PG-13 for thematic elements, some drug use and language.
April 24, 2009
Robert Downey Jr., Jamie Foxx
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The Soloist: Love Conquers All
By Jesse Carey
- There’s a scene about mid-way through The Soloist where journalist Steve Lopez (played by the always-entertaining Robert Downey Jr.) looks out the window of his upper-middle class LA home to see raccoons devouring his grass. Despite his efforts (and previous comical attempt at using coyote urine as deterrent), the raccoons are slowing eating his lawn away.
The scene is one of the subtle metaphors director Joe Wright (whom helmed the critically acclaimed Atonement) uses to show the struggle Lopez faces after intervening in the life a local homeless man who plays the music on street corners.
The Soloist is the true story of journalist Steve Lopez and his relationship with the homeless, mentally-ill cello prodigy Nathaniel Anthony Ayers (played brillantly by Jamie Foxx). Based on a book written by Lopez, the film recounts Lopez’s initial meeting with Ayers in an LA park and the year-long journey to tell his story in the newspaper and get him off the street. It’s an intriguing and inspiring premise, but what makes the story—and the film—stand out, is the frustrating complexity that comes along with truly helping someone.
After finding out that the homeless Ayers once attended the prestigious Juilliard School, Lopez begins chronicling his relationship with the street musician in his column for the Los Angeles Times. But what starts out as an interesting story for his column develops into a friendship—and a mission.
Though a cello prodigy and a musical genius, Ayers apparently suffered a mental breakdown, leaving school and becoming homeless after traveling to LA. For decades, his severe schizophrenia went untreated. After his readers begin forming a connection with Ayers, Lopez makes it his personal mission to help him get off the street, reconnect with his family and seek treatment.
But this is much more complicated as it seems.
Lopez’s journey to help his new friend leads him to discover the dark underbelly of urban homelessness, and the plight of addicts, mentally ill and downtrodden that find themselves on Skid Row. Lopez’s efforts to help Ayers lead him to become an advocate for the group, and it’s here where the film explores the deeper issues that face LA’s homeless community.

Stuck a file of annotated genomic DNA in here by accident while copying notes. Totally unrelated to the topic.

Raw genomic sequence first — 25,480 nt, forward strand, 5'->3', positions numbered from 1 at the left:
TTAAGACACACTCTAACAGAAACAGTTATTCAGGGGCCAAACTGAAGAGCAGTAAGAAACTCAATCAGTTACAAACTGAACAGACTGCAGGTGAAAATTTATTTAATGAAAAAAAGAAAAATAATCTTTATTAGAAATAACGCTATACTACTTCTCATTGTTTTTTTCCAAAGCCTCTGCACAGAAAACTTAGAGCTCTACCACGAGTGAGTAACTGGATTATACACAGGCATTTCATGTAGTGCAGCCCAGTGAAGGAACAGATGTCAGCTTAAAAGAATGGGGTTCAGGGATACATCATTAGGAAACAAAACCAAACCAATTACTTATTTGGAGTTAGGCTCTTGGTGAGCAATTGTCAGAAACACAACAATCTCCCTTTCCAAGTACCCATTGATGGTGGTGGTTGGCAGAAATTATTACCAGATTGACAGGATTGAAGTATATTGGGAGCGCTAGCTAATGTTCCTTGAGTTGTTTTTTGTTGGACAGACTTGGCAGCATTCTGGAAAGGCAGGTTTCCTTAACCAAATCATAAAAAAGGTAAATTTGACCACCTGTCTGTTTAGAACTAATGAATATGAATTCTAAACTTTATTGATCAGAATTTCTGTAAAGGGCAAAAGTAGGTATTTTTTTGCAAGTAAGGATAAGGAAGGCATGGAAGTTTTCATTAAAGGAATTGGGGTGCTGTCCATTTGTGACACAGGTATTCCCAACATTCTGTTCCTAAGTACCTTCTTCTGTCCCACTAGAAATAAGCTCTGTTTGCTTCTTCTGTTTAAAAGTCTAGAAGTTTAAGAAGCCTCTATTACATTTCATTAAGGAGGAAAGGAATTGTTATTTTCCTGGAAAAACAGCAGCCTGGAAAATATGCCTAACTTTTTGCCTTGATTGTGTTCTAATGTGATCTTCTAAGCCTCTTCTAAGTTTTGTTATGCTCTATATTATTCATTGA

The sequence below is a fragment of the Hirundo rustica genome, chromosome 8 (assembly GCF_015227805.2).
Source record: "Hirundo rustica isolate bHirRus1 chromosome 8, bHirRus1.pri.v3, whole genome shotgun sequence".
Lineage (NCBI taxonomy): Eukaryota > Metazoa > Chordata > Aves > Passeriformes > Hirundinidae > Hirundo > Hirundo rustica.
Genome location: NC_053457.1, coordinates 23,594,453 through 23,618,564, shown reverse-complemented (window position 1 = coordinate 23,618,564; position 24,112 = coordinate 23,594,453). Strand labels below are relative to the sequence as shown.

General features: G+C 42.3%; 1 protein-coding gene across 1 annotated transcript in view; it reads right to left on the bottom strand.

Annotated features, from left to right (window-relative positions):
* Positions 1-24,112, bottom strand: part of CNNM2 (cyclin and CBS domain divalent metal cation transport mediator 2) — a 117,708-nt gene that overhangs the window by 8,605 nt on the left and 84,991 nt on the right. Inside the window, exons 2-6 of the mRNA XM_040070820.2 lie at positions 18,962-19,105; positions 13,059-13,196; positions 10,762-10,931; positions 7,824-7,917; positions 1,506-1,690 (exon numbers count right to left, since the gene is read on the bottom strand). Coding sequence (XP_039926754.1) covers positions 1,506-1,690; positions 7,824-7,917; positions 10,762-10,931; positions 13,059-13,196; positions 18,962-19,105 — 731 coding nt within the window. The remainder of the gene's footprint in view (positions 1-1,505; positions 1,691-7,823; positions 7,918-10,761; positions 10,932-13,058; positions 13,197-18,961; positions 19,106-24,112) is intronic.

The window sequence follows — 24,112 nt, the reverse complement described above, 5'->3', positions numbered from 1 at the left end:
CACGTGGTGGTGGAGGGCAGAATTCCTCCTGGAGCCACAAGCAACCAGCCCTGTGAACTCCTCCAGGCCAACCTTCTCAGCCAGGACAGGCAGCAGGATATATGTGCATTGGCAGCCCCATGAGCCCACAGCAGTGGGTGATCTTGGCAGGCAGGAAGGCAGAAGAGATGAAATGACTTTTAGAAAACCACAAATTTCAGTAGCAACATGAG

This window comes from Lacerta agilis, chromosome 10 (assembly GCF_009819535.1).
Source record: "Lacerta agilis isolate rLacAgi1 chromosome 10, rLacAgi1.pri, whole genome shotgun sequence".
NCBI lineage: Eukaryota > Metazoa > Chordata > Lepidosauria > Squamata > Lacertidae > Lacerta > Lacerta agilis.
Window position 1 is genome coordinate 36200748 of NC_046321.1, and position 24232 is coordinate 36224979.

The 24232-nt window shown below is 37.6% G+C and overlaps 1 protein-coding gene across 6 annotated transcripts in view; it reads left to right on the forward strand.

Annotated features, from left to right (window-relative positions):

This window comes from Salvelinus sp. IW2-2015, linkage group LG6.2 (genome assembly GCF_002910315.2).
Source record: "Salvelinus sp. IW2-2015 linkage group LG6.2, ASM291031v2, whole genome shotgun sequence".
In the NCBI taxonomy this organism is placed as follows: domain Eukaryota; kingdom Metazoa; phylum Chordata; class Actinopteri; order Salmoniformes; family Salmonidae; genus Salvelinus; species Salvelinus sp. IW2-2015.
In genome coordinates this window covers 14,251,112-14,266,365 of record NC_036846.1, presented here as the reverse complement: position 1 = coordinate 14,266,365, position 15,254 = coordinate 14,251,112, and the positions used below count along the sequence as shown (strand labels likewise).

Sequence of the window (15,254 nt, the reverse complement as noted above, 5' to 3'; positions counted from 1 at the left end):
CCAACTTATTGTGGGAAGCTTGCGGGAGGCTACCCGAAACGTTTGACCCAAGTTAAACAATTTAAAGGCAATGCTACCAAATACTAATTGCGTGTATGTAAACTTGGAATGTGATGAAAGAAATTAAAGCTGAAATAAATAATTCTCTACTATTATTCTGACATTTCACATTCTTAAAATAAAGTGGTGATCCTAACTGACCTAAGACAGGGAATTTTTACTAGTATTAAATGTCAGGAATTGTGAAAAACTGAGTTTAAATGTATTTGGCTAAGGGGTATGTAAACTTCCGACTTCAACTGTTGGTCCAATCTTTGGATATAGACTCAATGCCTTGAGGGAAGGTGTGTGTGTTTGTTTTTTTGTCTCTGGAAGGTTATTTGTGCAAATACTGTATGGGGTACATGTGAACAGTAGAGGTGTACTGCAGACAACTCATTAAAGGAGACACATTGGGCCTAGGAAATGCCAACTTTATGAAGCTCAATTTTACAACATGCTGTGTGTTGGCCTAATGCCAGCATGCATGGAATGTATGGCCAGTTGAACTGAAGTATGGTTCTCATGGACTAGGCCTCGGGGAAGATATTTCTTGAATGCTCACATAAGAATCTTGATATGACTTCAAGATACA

Like trying to get rid of the raccoons eating his lawn, Lopez finds that there’s no easy solution for the problems Ayers—and the larger homeless community in general—are facing.
Though he’s perpetually cynical (and at times irreverent), Lopez—a divorced father to a distant son—starts finding purpose in his efforts to help Ayers. He turns first to a local Christian mission that will provide housing for Ayers, though they too seem inadequately prepared to treat his mental illness.
Lopez also contacts a friend, Graham Claydon, who is a classically trained cellist to help reignite Ayers’ gift for music. But this is where they film’s not-subtle commentary about Christianity comes into play.
Though well-intentioned, Claydon’s zealous (and mildly creepy) expressions of faith and prayer seem to make a larger statement about how the filmmakers see some Christian’s efforts to help the mentally ill. Claydon seems to want to find a quick-fix for Ayers’ deeply rooted problems, and as a result, ends up compounding them. When his well-intentioned prayers and “biblical” advice don’t have an immediate effect, Claydon tries unsuccessfully to force Ayers into normalcy—an effort that ends disastrously.